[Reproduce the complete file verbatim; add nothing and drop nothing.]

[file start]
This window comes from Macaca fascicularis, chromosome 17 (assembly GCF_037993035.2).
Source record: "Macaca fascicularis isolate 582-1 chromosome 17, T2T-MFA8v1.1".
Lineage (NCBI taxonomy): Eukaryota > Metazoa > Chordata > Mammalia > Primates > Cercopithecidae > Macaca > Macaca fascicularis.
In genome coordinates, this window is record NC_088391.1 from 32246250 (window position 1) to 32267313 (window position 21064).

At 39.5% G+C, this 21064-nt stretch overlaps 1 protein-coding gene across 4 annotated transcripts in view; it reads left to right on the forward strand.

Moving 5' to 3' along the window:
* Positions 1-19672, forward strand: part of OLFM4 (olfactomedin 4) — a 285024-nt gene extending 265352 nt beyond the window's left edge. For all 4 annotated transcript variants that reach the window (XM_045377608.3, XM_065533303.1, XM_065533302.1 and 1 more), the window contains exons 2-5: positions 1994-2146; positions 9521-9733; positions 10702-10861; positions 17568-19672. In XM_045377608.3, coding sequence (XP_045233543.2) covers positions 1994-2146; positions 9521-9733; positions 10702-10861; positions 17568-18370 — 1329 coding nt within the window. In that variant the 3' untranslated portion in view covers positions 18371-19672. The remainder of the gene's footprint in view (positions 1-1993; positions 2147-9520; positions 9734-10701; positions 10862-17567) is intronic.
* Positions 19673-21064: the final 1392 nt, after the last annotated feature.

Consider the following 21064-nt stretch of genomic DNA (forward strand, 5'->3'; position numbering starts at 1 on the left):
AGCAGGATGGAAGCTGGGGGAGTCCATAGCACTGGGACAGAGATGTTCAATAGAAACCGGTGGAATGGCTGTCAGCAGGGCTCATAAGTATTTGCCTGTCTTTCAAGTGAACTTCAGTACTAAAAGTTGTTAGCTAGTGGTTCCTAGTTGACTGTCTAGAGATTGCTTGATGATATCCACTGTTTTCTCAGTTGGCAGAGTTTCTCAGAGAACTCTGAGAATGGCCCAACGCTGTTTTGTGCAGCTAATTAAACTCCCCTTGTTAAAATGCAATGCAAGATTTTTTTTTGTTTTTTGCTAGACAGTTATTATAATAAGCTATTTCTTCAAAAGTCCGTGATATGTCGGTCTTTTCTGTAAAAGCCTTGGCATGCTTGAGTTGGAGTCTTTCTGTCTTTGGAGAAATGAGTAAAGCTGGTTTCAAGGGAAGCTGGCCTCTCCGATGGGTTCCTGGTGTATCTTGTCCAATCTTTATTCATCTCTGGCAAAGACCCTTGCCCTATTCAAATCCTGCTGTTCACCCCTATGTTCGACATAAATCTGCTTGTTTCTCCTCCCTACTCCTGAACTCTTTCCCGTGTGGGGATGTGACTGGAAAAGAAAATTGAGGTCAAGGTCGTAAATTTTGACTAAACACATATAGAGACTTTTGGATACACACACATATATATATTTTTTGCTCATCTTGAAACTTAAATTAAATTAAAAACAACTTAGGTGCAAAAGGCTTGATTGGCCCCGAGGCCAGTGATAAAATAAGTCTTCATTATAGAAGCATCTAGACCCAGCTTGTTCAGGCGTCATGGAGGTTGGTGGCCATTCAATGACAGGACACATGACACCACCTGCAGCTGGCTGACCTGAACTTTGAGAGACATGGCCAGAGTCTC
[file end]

This window comes from Macaca fascicularis, chromosome 17 (assembly GCF_037993035.2).
Source record: "Macaca fascicularis isolate 582-1 chromosome 17, T2T-MFA8v1.1".
Lineage (NCBI taxonomy): Eukaryota > Metazoa > Chordata > Mammalia > Primates > Cercopithecidae > Macaca > Macaca fascicularis.
In genome coordinates, this window is record NC_088391.1 from 32246250 (window position 1) to 32267313 (window position 21064).

At 39.5% G+C, this 21064-nt stretch overlaps 1 protein-coding gene across 4 annotated transcripts in view; it reads left to right on the forward strand.

Moving 5' to 3' along the window:
* Positions 1-19672, forward strand: part of OLFM4 (olfactomedin 4) — a 285024-nt gene extending 265352 nt beyond the window's left edge. For all 4 annotated transcript variants that reach the window (XM_045377608.3, XM_065533303.1, XM_065533302.1 and 1 more), the window contains exons 2-5: positions 1994-2146; positions 9521-9733; positions 10702-10861; positions 17568-19672. In XM_045377608.3, coding sequence (XP_045233543.2) covers positions 1994-2146; positions 9521-9733; positions 10702-10861; positions 17568-18370 — 1329 coding nt within the window. In that variant the 3' untranslated portion in view covers positions 18371-19672. The remainder of the gene's footprint in view (positions 1-1993; positions 2147-9520; positions 9734-10701; positions 10862-17567) is intronic.
* Positions 19673-21064: the final 1392 nt, after the last annotated feature.

Consider the following 21064-nt stretch of genomic DNA (forward strand, 5'->3'; position numbering starts at 1 on the left):
AGCAGGATGGAAGCTGGGGGAGTCCATAGCACTGGGACAGAGATGTTCAATAGAAACCGGTGGAATGGCTGTCAGCAGGGCTCATAAGTATTTGCCTGTCTTTCAAGTGAACTTCAGTACTAAAAGTTGTTAGCTAGTGGTTCCTAGTTGACTGTCTAGAGATTGCTTGATGATATCCACTGTTTTCTCAGTTGGCAGAGTTTCTCAGAGAACTCTGAGAATGGCCCAACGCTGTTTTGTGCAGCTAATTAAACTCCCCTTGTTAAAATGCAATGCAAGATTTTTTTTTGTTTTTTGCTAGACAGTTATTATAATAAGCTATTTCTTCAAAAGTCCGTGATATGTCGGTCTTTTCTGTAAAAGCCTTGGCATGCTTGAGTTGGAGTCTTTCTGTCTTTGGAGAAATGAGTAAAGCTGGTTTCAAGGGAAGCTGGCCTCTCCGATGGGTTCCTGGTGTATCTTGTCCAATCTTTATTCATCTCTGGCAAAGACCCTTGCCCTATTCAAATCCTGCTGTTCACCCCTATGTTCGACATAAATCTGCTTGTTTCTCCTCCCTACTCCTGAACTCTTTCCCGTGTGGGGATGTGACTGGAAAAGAAAATTGAGGTCAAGGTCGTAAATTTTGACTAAACACATATAGAGACTTTTGGATACACACACATATATATATTTTTTGCTCATCTTGAAACTTAAATTAAATTAAAAACAACTTAGGTGCAAAAGGCTTGATTGGCCCCGAGGCCAGTGATAAAATAAGTCTTCATTATAGAAGCATCTAGACCCAGCTTGTTCAGGCGTCATGGAGGTTGGTGGCCATTCAATGACAGGACACATGACACCACCTGCAGCTGGCTGACCTGAACTTTGAGAGACATGGCCAGAGTCTC